As I mentioned before, fluidity and gracefulness was and still is the biggest influence in my dancing that I took away from the 2 years I studied ATS with Jill Parker. My friend Mariana Quadros once said to me, “Muscle memory is unforgiving… You can see when someone has tribal training through their muscle memory.” She couldn’t have been more right. No matter what new moves I create, learn, or manipulate, you can always see the tribal (ATS style) through my movement. Smart lady that Mariana. Once a tribal dancer, always a tribal dancer…
In your opinion, how important is the ATS ® style (AmericanTribalStyle ®) for the Tribal?
I think it’s very important. I spoke about tradition above; this is a perfect example except Tribal came before ATS. No matter what came first, it’s important to respect and honor those roots if you’re going to call yourself Tribal or Tribal “insert anything here”. If you’re going to call yourself a Tribal “insert anything here” dancer…you should have studied extensively in ATS, with Jamila, Hahbi ‘Ru, or the like. You can’t call yourself Tribal if you’ve never studied it; that is not authentic and does not honor the Art form that many have worked very hard on establishing as a legitimate dance.
An example of my point: if I went out and bought a clown suit today, did some research online for a couple of hours then put up a site and started selling myself as a clown for hire because circus clowns are really cool right now, that would qualify as tourism. You’ve got to put your time in legitimately like the rest of us.
You have been invited to participate the Festival Campo das Tribos which is the largest event held annually in the tribal capital of Sao Paulo to teach workshops and dance in the main show. Tell us how you felt when you received an invitation to work in Brazil and to know that your work is recognized in our country.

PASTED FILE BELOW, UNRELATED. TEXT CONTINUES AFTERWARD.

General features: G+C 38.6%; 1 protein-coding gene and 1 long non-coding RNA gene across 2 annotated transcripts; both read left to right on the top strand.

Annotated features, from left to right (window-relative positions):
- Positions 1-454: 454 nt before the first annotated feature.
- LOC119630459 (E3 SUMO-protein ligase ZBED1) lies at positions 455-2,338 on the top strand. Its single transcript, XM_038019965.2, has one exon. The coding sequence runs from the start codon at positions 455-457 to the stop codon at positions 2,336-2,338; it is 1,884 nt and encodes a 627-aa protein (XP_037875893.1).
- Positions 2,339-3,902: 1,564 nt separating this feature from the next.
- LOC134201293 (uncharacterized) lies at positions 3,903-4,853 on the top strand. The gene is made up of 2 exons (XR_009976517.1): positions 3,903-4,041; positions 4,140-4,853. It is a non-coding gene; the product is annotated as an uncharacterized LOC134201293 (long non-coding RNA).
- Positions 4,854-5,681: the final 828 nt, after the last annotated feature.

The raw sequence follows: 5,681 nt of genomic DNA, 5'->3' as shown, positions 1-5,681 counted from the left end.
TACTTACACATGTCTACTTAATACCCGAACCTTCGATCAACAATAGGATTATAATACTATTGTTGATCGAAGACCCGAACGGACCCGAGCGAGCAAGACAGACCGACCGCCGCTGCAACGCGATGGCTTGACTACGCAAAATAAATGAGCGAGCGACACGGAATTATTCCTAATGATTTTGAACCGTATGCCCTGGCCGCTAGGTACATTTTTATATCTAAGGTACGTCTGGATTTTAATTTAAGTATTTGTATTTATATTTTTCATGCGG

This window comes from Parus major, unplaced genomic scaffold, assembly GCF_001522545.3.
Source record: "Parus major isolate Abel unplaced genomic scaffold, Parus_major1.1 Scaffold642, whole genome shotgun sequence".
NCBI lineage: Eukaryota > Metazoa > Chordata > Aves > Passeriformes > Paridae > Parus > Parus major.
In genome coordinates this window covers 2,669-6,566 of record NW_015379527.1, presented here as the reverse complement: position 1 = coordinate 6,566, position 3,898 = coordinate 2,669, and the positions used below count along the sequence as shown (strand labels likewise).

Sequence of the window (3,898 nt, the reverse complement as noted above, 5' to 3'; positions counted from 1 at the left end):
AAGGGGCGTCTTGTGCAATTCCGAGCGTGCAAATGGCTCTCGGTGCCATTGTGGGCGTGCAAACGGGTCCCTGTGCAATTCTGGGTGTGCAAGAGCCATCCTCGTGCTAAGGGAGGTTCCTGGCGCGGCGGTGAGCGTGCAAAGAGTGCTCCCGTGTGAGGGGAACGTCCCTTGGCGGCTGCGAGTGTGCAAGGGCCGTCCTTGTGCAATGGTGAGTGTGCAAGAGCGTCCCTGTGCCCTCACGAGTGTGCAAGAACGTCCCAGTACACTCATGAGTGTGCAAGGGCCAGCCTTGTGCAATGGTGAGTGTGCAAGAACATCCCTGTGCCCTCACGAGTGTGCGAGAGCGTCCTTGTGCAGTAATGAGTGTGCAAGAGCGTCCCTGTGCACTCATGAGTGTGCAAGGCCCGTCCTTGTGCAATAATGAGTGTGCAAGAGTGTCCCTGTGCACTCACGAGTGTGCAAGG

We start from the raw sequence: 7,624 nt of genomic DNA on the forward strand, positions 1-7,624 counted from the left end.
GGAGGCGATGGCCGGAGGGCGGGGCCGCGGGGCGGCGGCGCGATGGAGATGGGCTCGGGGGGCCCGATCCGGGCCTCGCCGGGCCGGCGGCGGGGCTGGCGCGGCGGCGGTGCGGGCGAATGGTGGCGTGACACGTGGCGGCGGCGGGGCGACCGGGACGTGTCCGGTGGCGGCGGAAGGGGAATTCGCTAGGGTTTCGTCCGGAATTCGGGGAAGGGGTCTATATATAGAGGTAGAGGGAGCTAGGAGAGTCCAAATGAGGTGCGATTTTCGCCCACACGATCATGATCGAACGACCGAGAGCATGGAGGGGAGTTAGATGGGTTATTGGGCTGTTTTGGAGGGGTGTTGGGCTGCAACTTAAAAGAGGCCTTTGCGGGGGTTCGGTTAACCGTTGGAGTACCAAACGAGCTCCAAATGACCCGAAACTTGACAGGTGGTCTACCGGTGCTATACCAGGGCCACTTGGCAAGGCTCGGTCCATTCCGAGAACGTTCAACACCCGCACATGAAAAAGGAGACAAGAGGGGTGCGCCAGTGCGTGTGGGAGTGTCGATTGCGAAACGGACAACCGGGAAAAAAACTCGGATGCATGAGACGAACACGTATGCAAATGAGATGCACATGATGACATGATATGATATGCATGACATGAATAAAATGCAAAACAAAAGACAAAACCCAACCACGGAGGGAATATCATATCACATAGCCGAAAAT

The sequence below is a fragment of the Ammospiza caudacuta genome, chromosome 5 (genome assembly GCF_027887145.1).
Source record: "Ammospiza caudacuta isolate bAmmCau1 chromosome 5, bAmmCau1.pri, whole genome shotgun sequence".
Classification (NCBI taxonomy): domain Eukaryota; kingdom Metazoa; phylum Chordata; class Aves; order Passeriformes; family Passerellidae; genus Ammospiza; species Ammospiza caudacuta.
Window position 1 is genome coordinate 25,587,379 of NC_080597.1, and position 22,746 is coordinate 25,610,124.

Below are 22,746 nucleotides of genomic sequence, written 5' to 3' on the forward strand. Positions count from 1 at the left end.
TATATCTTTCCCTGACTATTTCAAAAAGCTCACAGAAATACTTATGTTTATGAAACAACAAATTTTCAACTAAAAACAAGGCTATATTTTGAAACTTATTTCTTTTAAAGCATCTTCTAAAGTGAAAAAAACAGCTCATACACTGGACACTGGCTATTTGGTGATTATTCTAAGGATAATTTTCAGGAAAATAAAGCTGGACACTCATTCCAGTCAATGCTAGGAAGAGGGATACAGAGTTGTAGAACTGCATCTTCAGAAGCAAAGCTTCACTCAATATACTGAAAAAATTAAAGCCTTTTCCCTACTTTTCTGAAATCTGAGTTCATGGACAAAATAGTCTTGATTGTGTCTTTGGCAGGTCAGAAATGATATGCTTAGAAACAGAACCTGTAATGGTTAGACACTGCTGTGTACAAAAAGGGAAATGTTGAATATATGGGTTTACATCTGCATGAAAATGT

It is a great honor to be recognized and invited to such a beautiful country. I cannot wait until I step off the plane and smell the unfamiliar air and be inspired to instruct and perform in San Paulo, Brazil!
You are a pioneer in tribal. How do you see that this style is now recognized and used worldwide? Do you ever imagine that it would take off to this proportion?
I must admit that I had NO IDEA that it would grow to such epic proportions…it’s been incredible. I can’t tell you how good it feels to visit a country thousands of miles away from where I live and watch other dancers dancing to dubstep, mixing their sets, or using theatrics in their performances only to know that whether they saw it, or heard it from somewhere or someone else first, I am an original source of that; it’s a powerful and validating experience.
If you could change anything in the world of tribal dance, what would you change?
I would love to see belly dance in general be respected more as an art form in the public eye and held to the same standards as other professional dances like: Ballet, Jazz, or Modern Dance. Hopefully it will come when the majority of dancers raise the bar in professionalism, dedication to dance technique, etc…
Leave a motivational message for the readers of the Shimmie to continue to dance.
What ever it is you are passionate about in life, never deny it your full attention and always refuse any fear within it.